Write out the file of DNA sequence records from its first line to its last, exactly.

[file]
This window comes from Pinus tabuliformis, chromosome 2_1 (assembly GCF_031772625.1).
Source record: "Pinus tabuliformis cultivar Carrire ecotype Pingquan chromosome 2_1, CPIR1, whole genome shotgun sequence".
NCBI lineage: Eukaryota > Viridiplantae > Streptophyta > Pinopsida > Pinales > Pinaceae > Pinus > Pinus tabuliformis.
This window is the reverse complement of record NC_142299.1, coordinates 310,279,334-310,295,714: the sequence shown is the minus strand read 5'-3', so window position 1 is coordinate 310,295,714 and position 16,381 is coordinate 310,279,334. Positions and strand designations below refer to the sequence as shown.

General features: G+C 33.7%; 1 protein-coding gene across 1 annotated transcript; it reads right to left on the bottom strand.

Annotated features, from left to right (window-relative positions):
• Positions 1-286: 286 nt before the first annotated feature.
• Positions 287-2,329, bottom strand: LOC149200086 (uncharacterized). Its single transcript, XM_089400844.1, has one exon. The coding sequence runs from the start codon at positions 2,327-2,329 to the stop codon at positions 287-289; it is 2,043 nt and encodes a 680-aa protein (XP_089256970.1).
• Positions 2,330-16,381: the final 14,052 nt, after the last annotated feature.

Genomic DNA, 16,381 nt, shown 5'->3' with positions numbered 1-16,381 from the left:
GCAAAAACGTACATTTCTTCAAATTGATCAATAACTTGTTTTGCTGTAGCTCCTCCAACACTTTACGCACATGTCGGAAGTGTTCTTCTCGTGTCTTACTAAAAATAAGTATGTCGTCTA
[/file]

This window comes from Pinus tabuliformis, chromosome 2_1 (assembly GCF_031772625.1).
Source record: "Pinus tabuliformis cultivar Carrire ecotype Pingquan chromosome 2_1, CPIR1, whole genome shotgun sequence".
NCBI lineage: Eukaryota > Viridiplantae > Streptophyta > Pinopsida > Pinales > Pinaceae > Pinus > Pinus tabuliformis.
This window is the reverse complement of record NC_142299.1, coordinates 310,279,334-310,295,714: the sequence shown is the minus strand read 5'-3', so window position 1 is coordinate 310,295,714 and position 16,381 is coordinate 310,279,334. Positions and strand designations below refer to the sequence as shown.

General features: G+C 33.7%; 1 protein-coding gene across 1 annotated transcript; it reads right to left on the bottom strand.

Annotated features, from left to right (window-relative positions):
• Positions 1-286: 286 nt before the first annotated feature.
• Positions 287-2,329, bottom strand: LOC149200086 (uncharacterized). Its single transcript, XM_089400844.1, has one exon. The coding sequence runs from the start codon at positions 2,327-2,329 to the stop codon at positions 287-289; it is 2,043 nt and encodes a 680-aa protein (XP_089256970.1).
• Positions 2,330-16,381: the final 14,052 nt, after the last annotated feature.

Genomic DNA, 16,381 nt, shown 5'->3' with positions numbered 1-16,381 from the left:
GCAAAAACGTACATTTCTTCAAATTGATCAATAACTTGTTTTGCTGTAGCTCCTCCAACACTTTACGCACATGTCGGAAGTGTTCTTCTCGTGTCTTACTAAAAATAAGTATGTCGTCTA